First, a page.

A gigantic, personified COVID-19 spike protein snarls down at a masked and gloved nurse. The nurse faces it head on, undeterred, and holding up her middle finger. Another nurse, layered in protective gear, a clear plastic shield, a mask, and hairnet, looks out toward the viewer with desperation in her eyes.
These two paintings are part of the collection, “Surviving COVID Project,” organized by artist Tawnya Gilbert. They are presented at the Santa Cruz Museum of Art and History (MAH) in the exhibition “In These Uncertain Times.”
The MAH previewed artworks from 60 local artists in a virtual walkthrough of the exhibition on Jan. 15. The emotions expressed in the paintings fluctuate from regret and disappointment to hope and joy, all of which reflect the artist’s mindset as they endure the pandemic.
“We wanted to be able to use that opportunity as a space for people to come together once we were able to,” said MAH exhibition and project manager Everett Ó Cillín, “and have this kind of cathartic experience of seeing how everyone has responded individually, and then also collectively to this moment.”
“In These Uncertain Times” showcases that creativity and compassion do not need to end despite most of life being put on hold. While physically separated from loved ones and neighbors, relating to one another is still possible through sharing snippets of life stories.
Since Gov. Gavin Newsom declared a state of emergency last March, the MAH took notice of the community’s need to connect with one another in a time of seclusion. MAH made an open call to artists in Santa Cruz County for participation and reached out to 10 local creatives in the summer of 2020 as anchor artists for “In These Uncertain Times.”
Anchor artists were sought out by the museum to lay the foundation for the exhibition. Submissions to the exhibit were open to the public. There are seven anchor artists participating in the exhibition:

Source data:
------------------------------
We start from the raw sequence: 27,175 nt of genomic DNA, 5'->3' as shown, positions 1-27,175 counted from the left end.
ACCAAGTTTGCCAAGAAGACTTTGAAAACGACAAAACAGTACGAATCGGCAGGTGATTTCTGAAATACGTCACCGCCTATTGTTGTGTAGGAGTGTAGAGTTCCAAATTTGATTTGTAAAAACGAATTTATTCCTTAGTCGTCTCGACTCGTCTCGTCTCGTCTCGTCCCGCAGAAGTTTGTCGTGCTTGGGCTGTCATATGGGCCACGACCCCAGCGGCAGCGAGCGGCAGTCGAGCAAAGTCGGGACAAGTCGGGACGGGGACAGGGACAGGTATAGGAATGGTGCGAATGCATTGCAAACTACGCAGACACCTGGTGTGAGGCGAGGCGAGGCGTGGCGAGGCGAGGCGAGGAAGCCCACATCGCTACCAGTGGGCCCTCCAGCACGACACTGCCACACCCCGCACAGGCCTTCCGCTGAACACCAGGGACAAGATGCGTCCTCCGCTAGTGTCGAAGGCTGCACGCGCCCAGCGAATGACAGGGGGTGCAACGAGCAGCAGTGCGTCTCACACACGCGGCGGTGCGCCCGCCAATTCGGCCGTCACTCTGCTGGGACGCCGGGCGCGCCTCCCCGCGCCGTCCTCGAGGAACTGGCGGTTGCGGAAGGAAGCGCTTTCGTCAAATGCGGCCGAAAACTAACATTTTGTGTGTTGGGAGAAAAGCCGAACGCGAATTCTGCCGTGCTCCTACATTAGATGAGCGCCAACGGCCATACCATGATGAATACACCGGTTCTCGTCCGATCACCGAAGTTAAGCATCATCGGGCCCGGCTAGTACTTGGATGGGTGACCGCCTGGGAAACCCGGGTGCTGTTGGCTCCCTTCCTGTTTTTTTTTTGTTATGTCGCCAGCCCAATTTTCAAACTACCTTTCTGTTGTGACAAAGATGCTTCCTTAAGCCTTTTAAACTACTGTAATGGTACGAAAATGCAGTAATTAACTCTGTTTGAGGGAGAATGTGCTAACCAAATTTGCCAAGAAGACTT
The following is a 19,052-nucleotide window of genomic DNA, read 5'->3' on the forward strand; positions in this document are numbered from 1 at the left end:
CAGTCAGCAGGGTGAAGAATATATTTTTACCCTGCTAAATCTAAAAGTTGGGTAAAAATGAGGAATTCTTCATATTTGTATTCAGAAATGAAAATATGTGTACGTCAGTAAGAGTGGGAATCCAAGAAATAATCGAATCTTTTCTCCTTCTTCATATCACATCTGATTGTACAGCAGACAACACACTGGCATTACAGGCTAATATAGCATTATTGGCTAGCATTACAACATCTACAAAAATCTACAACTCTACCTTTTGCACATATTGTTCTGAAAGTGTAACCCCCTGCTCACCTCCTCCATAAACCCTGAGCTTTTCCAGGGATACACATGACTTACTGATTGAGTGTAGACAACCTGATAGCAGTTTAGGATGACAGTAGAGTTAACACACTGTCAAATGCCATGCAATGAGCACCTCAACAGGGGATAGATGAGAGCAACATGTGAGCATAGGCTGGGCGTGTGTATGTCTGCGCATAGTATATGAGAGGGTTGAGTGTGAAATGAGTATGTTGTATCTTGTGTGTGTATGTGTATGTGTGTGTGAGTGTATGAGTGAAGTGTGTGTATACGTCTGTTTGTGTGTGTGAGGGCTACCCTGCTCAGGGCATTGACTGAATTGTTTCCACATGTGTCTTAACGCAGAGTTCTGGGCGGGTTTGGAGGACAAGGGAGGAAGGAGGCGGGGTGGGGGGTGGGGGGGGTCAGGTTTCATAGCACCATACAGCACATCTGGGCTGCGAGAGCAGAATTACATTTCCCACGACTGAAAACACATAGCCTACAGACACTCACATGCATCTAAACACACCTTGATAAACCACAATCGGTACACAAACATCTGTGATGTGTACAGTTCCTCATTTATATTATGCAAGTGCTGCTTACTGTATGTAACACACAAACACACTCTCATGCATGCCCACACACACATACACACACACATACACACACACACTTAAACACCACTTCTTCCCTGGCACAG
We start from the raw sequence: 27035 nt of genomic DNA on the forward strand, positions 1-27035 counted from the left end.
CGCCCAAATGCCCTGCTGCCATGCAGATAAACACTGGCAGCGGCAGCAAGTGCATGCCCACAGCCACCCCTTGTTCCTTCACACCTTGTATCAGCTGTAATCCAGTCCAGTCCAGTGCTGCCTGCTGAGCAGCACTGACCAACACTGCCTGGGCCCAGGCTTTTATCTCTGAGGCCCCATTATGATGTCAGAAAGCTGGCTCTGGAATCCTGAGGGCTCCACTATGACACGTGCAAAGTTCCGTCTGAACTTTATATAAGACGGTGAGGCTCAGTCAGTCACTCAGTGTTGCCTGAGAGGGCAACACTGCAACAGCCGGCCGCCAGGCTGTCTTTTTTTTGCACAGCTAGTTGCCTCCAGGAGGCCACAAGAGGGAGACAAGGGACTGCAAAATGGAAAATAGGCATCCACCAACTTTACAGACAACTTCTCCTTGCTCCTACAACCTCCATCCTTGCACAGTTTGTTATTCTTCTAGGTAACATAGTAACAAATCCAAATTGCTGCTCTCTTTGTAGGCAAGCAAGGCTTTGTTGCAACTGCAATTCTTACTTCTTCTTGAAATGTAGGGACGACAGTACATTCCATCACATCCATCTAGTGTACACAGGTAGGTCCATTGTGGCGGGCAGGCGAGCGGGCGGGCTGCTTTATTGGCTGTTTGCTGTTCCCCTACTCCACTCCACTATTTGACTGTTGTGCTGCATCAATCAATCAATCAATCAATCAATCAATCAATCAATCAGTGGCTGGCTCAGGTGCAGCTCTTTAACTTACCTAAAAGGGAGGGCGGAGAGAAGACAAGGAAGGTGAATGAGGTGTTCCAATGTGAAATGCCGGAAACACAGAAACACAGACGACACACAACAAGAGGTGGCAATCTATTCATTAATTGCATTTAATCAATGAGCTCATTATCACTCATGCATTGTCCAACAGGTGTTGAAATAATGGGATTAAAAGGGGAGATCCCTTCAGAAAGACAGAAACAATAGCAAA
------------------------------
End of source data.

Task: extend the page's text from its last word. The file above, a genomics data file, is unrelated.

- Abi Mustapha
- Ann Hazels
- Dana Peters
- Gabriel Medina
- Myra Eastman
- Sarah Bianco
- Tawnya Gilbert
Abi Mustapha, one of the anchor artists who specializes in contemporary realism, found space to think when she had the Solari Gallery all to herself.
Mustapha painted a black and white portrait of a joyful Black woman, her head thrown back in laughter in front of a rich blue violet background. At the bottom of the painting, a collage of flowers grows out from an anatomical heart. Symbolizing spring coming out of the darkness, the portrait conveys a strong sense of joy and empowerment.
“This piece specifically came out of that void of not knowing what was going to happen and not knowing what I needed to create for and I think that a lot of times puts us in this fear mode. And there you can choose fear or you can choose curiosity,” Mustapha said. “I hope it reflects just a beauty that we see in the world that everyone can relate to.”
Another anchor artist Dana Peters created a pastel-toned mural decorated with green and gray scale leaves. A chrysalis, a life stage of a butterfly or moth, is covered with a silky covering awaiting transformation.
Peters resonated with her painting in an unexpected way, as she discovered she was pregnant while creating the mural — a surprise that would positively transform her life.
“‘Enter the Chrysalis’ captures my own pondering and upheaval of COVID-19,” Peters said. “What are the parts of us that are going to make it through this chrysalis stage intact, what is going to be left behind, and what new spread surprises will emerge.”
The video of the virtual walkthrough of “In These Uncertain Times” will be released in the coming weeks. The MAH is planning more virtual events and tours for “In These Uncertain Times.” Visitors will be able to make appointments once Santa Cruz County reduces COVID restrictions. The exhibition will be available and free to the public through May.
Clarification: An earlier version of this article stated that “In These Uncertain Times” was a virtual exhibition. The event on Jan. 15 was a virtual exhibition opening, but the exhibition remains intended for in-person visits. Updated: Jan. 25, 2021.